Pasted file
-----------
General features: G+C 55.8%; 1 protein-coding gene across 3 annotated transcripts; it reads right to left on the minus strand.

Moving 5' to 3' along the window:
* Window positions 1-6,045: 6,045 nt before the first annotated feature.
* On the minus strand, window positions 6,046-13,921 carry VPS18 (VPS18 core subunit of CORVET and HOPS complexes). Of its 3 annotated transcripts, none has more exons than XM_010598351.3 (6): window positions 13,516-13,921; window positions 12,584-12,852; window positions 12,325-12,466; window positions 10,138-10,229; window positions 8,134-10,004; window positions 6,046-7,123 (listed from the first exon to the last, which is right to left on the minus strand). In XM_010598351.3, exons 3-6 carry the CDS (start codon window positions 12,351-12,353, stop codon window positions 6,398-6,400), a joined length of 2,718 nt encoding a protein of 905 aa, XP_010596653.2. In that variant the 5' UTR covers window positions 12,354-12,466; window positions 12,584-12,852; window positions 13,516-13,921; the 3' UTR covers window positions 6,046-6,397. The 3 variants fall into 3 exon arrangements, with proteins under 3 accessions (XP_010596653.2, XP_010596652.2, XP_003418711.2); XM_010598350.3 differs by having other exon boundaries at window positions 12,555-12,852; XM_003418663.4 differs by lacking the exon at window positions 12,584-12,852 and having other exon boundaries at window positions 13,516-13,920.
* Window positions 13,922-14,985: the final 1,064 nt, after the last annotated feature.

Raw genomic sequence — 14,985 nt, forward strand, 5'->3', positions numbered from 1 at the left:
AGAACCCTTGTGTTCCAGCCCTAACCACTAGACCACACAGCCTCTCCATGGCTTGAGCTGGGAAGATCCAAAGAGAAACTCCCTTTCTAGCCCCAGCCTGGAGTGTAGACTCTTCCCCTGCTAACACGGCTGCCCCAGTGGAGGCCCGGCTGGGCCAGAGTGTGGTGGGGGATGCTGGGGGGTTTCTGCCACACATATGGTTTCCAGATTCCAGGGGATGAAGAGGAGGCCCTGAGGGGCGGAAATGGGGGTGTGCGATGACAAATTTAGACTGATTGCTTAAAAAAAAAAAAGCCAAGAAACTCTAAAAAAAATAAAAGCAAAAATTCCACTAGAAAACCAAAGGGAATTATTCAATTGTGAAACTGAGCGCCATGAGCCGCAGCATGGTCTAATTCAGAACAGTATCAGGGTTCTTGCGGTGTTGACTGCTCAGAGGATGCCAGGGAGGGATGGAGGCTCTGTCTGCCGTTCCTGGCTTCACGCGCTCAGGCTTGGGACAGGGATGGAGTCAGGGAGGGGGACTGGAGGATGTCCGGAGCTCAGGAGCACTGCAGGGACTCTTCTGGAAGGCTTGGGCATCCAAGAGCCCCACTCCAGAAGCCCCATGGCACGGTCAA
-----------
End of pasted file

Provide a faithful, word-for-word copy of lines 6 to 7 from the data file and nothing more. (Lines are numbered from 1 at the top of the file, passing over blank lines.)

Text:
Raw genomic sequence — 14,985 nt, forward strand, 5'->3', positions numbered from 1 at the left:
AGAACCCTTGTGTTCCAGCCCTAACCACTAGACCACACAGCCTCTCCATGGCTTGAGCTGGGAAGATCCAAAGAGAAACTCCCTTTCTAGCCCCAGCCTGGAGTGTAGACTCTTCCCCTGCTAACACGGCTGCCCCAGTGGAGGCCCGGCTGGGCCAGAGTGTGGTGGGGGATGCTGGGGGGTTTCTGCCACACATATGGTTTCCAGATTCCAGGGGATGAAGAGGAGGCCCTGAGGGGCGGAAATGGGGGTGTGCGATGACAAATTTAGACTGATTGCTTAAAAAAAAAAAAGCCAAGAAACTCTAAAAAAAATAAAAGCAAAAATTCCACTAGAAAACCAAAGGGAATTATTCAATTGTGAAACTGAGCGCCATGAGCCGCAGCATGGTCTAATTCAGAACAGTATCAGGGTTCTTGCGGTGTTGACTGCTCAGAGGATGCCAGGGAGGGATGGAGGCTCTGTCTGCCGTTCCTGGCTTCACGCGCTCAGGCTTGGGACAGGGATGGAGTCAGGGAGGGGGACTGGAGGATGTCCGGAGCTCAGGAGCACTGCAGGGACTCTTCTGGAAGGCTTGGGCATCCAAGAGCCCCACTCCAGAAGCCCCATGGCACGGTCAA